Famously described by group leader Chuck D as "the black CNN," Public Enemy brought politics into rap music with a vengeance. They're not only one of the most thought-provoking, sonically inventive groups in hip hop: They're one of the 20th Century's most essential musical acts.
Essential tracks: "Fight the Power," "Bring the Noise," "911 Is a Joke"
Before he became the go-to songwriter for CGI Disney flicks, Randy Newman was one of the most biting satirists in music. Touching on everything from casual racism to nuclear holocaust to winner-takes-all capitalism, Newman is probably the most literate songwriter from the '70s -- Dylan and Springsteen included.
Essential tracks: "Rednecks," "Sail Away," "Lonely at the Top"
As one of Berry Gordy's all-female acts on the Motown label, the Marvelettes racked up a string of girl group hits in the '60s, most notably "Please Mr. Postman," which was covered by the Beatles and the Carpenters.
Essential tracks: "Please Mr. Postman," "Too Many Fish in the Sea," "Beechwood 4-5789"
Michael Ochs Archives
Not just the Queen of Disco but a dance music pioneer, Donna Summer's influence extends into dance-rock, synth-pop, techno and R&B. 'Bad Girls' is probably the greatest album of the disco genre, and "I Feel Love" is one of the most inventive pop songs ever. Although this is the sixth time she's up for induction, her death earlier this year could very well propel her into the Hall of Fame in 2013 (hey, that's just how it works).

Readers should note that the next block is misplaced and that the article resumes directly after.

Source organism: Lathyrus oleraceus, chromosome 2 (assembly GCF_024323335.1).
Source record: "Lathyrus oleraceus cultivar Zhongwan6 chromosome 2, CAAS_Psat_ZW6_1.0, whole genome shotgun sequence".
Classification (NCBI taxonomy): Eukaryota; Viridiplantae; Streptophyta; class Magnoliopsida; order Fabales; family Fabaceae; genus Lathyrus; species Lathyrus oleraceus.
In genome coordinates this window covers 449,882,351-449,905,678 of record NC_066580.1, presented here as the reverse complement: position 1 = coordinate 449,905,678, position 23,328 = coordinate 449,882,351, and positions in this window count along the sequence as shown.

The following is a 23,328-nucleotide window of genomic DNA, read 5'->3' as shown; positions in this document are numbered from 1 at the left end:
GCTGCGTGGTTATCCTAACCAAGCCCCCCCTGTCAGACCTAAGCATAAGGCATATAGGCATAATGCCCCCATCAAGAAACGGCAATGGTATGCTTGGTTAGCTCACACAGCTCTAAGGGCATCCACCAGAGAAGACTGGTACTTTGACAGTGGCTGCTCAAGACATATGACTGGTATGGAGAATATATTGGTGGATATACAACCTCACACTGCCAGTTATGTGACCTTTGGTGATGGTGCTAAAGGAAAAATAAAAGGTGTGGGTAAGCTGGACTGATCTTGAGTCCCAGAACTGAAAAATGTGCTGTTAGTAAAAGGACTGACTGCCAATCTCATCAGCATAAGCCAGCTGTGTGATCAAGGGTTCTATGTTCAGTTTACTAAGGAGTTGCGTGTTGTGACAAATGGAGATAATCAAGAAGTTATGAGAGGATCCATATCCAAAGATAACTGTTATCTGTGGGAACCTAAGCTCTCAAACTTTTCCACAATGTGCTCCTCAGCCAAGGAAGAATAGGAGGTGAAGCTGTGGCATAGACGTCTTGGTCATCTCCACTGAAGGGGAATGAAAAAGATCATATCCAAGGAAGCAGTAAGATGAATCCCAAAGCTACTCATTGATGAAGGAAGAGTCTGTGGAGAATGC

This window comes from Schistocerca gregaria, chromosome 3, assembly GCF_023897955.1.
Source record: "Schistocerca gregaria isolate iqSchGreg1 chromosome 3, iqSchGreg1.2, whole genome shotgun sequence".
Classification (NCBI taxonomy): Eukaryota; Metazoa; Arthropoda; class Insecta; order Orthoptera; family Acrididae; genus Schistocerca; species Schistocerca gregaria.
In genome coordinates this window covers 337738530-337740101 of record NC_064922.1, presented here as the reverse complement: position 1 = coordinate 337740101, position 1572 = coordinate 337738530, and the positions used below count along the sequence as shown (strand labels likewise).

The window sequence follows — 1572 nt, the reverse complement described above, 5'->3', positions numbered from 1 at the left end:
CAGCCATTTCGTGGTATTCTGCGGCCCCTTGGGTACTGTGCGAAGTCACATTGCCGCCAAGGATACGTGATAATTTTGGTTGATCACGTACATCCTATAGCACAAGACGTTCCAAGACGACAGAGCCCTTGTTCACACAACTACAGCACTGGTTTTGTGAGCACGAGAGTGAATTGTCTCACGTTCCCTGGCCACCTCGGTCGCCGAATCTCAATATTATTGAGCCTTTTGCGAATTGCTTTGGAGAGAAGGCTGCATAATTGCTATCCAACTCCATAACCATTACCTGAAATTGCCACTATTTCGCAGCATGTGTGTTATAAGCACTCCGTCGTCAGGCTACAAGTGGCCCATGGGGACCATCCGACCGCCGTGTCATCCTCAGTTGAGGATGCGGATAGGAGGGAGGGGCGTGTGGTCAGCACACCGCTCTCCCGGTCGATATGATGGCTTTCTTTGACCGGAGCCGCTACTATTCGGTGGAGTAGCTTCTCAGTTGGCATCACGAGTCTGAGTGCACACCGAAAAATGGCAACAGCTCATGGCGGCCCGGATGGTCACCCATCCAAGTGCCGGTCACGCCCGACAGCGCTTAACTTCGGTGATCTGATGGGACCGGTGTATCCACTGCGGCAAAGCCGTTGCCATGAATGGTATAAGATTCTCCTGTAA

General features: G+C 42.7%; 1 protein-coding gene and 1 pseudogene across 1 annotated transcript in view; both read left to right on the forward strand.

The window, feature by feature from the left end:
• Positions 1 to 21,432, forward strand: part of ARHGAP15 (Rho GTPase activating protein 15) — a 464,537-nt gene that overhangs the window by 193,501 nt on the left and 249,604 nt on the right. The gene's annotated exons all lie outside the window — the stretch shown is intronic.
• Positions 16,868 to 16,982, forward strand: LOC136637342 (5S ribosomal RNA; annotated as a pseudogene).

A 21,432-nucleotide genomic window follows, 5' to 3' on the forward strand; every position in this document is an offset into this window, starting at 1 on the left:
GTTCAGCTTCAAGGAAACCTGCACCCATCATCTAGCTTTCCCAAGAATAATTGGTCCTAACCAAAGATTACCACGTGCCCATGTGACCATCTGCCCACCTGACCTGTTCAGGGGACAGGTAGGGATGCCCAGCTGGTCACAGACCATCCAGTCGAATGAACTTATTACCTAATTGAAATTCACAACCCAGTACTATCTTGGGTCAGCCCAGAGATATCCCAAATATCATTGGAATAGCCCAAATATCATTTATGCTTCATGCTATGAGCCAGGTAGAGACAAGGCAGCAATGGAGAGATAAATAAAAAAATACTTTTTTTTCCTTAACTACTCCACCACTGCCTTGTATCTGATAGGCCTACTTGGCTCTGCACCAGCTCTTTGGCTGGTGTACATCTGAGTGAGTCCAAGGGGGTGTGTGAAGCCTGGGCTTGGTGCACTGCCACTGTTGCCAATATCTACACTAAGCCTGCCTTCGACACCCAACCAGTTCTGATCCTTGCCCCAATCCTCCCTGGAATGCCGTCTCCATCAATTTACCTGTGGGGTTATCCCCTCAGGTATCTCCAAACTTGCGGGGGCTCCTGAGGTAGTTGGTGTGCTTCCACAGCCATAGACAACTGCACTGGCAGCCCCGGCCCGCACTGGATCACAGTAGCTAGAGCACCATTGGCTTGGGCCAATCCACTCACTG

Charlie Gillett Collection/Redferns
Essential tracks: "Bad Girls," "I Feel Love," "Last Dance"
Michael Ochs Archives/Getty Images
Famously scolded by the FBI via letter, N.W.A rapped of the streets, violence and police brutality. Although labeled gangsta rap, the group preferred to think of their music as "reality rap" given their Compton roots. Aside from gifting us with 'Straight Outta Compton,' one of the greatest rap albums of all time, N.W.A also introduced the world to two of hip hop's biggest legends: Dr. Dre and Ice Cube.